Furthermore, GPs are starting to understand the value of the data they are sitting on and are working to use it to differentiate themselves. Gaining insight to support decision-making is critical and that means significant investment in technology.
“The increasing complexity that arises from these demands for data means that cohesive investment and development of technology tools should be front and center for GPs,” says White. “Being able to provide better outcomes and actionable insights for GPs through data is a huge driver behind our business. This means GPs aren’t just looking at us as providing back-office and investor services; they’re looking at us to solve their current and future data needs and mitigate the need to address this in house.”
Janna Christiana, managing director and head of Broadscope, says GPs want the benefit of best-in-class technology without the associated costs of licensing and the burden of implementing the technology, converting historical data and employing a large staff to train on the systems and maintain the workflows. “Service providers take that burden off the GP’s plate so that they can focus on fundraising and investing activities while maintaining a lean accounting and finance team,” she says.
Advances in technology have proved a boon to the GP/service provider relationship. “Technological advancements, such as investor and reporting portals, have allowed for full transparency and accessibility to data, which has gone a long way towards making GPs feel comfortable enough to release full control over their data processing,” explains Christiana.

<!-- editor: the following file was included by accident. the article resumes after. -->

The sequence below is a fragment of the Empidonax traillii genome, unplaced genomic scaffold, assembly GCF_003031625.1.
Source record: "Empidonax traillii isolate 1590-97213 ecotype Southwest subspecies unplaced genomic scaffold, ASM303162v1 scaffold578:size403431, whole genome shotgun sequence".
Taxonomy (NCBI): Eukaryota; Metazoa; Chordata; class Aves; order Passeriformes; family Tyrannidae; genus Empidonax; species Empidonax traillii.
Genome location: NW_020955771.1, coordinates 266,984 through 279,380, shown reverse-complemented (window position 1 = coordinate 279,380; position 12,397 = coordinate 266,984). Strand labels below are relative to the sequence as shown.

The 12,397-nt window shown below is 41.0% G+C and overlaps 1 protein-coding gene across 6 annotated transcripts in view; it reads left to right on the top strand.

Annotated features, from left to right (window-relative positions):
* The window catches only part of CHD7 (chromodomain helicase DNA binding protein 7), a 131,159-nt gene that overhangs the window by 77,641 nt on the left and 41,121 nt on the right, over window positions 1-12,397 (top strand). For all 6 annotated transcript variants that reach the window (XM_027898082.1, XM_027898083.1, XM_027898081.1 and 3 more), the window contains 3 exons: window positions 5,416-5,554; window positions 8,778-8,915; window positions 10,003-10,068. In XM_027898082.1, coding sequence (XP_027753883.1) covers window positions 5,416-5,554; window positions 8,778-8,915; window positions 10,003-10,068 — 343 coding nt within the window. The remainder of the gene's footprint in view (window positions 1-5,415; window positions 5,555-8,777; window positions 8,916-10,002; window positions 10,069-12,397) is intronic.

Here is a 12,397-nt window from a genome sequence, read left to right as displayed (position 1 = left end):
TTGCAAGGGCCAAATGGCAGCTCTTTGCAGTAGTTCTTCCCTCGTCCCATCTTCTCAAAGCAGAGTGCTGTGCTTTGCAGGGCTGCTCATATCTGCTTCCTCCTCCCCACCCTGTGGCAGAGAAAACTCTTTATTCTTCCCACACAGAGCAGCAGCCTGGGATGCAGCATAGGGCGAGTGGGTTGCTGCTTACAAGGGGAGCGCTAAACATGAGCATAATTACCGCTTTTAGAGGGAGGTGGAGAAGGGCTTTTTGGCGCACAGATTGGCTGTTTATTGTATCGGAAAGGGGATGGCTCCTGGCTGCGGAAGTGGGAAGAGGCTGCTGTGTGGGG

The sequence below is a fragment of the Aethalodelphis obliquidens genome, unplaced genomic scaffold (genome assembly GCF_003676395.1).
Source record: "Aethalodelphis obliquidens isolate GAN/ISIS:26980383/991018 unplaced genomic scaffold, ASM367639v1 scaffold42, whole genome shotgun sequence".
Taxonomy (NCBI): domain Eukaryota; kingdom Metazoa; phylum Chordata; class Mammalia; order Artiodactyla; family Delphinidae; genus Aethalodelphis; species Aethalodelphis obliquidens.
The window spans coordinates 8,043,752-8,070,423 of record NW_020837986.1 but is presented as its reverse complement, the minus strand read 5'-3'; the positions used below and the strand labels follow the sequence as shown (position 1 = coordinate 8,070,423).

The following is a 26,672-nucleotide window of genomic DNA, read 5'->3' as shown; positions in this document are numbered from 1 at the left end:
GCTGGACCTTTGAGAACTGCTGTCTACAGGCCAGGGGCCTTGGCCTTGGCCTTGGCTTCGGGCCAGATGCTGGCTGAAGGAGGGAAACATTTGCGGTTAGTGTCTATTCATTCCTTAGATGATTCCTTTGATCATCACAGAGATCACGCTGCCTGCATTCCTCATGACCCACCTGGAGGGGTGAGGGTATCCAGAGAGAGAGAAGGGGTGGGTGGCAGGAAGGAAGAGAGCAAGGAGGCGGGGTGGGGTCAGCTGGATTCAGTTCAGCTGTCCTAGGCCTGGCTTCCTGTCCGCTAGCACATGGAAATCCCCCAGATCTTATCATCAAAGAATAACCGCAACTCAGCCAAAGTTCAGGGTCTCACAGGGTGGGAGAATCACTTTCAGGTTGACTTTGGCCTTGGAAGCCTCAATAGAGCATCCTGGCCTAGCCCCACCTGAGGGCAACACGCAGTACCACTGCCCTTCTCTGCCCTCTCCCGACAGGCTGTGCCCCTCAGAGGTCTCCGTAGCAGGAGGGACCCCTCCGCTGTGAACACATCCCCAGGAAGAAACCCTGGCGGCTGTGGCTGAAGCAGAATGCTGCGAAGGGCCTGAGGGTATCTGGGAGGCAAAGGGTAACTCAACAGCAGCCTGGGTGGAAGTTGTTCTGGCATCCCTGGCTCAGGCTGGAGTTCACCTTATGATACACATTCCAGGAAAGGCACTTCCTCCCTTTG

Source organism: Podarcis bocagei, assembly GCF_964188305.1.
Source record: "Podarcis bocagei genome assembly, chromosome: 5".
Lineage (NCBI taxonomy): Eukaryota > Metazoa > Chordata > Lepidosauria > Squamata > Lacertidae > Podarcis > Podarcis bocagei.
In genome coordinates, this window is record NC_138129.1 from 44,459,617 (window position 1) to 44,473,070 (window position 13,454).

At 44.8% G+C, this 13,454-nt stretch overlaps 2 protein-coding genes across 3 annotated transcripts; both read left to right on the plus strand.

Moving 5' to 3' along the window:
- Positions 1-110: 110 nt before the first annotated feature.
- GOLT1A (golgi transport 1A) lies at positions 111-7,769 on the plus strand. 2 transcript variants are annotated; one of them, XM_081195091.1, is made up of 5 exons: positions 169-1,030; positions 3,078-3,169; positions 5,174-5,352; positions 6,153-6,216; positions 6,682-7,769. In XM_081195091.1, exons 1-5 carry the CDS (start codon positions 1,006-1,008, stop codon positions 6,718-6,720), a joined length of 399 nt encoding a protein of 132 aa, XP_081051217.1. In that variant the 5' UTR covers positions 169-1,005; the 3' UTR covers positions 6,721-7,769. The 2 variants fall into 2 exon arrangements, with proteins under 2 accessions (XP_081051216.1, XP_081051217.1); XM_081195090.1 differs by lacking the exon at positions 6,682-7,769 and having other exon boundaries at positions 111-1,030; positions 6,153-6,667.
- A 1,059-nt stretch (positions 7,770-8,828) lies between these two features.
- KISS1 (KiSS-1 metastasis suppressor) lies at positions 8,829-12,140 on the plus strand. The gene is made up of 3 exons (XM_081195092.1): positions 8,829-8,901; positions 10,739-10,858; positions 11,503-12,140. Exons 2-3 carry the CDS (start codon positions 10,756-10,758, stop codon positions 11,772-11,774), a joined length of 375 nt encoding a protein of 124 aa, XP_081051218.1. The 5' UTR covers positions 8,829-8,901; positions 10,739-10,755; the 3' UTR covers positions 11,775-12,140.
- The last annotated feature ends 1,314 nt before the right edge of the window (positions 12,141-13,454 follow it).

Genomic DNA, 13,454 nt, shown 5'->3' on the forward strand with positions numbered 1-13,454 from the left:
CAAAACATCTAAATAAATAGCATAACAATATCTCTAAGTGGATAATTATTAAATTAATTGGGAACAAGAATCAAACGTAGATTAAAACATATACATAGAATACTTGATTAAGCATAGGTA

Alex Di Santo, group head of private equity at Crestbridge, adds that technology and digital transformation is also critical to tackling relentless regulation. “Our GP clients need us to deliver timely, accurate and granular data to them and their investors, and GPs rely on us and our technology to do that,” he says. “It’s important, as a fund administration business to ensure we are always pushing the boundaries of technology use. In an increasingly complex and demanding market, we need to always adapt and improve our capability.”
The data requirements of private markets managers have been exacerbated by the trend towards multi-asset-class platforms. “We are increasingly working with managers that may have started out in one asset class before expanding into others, either organically or through acquisition. That brings its own set of challenges on the data side,” says State Street senior managing director Cesar Estrada.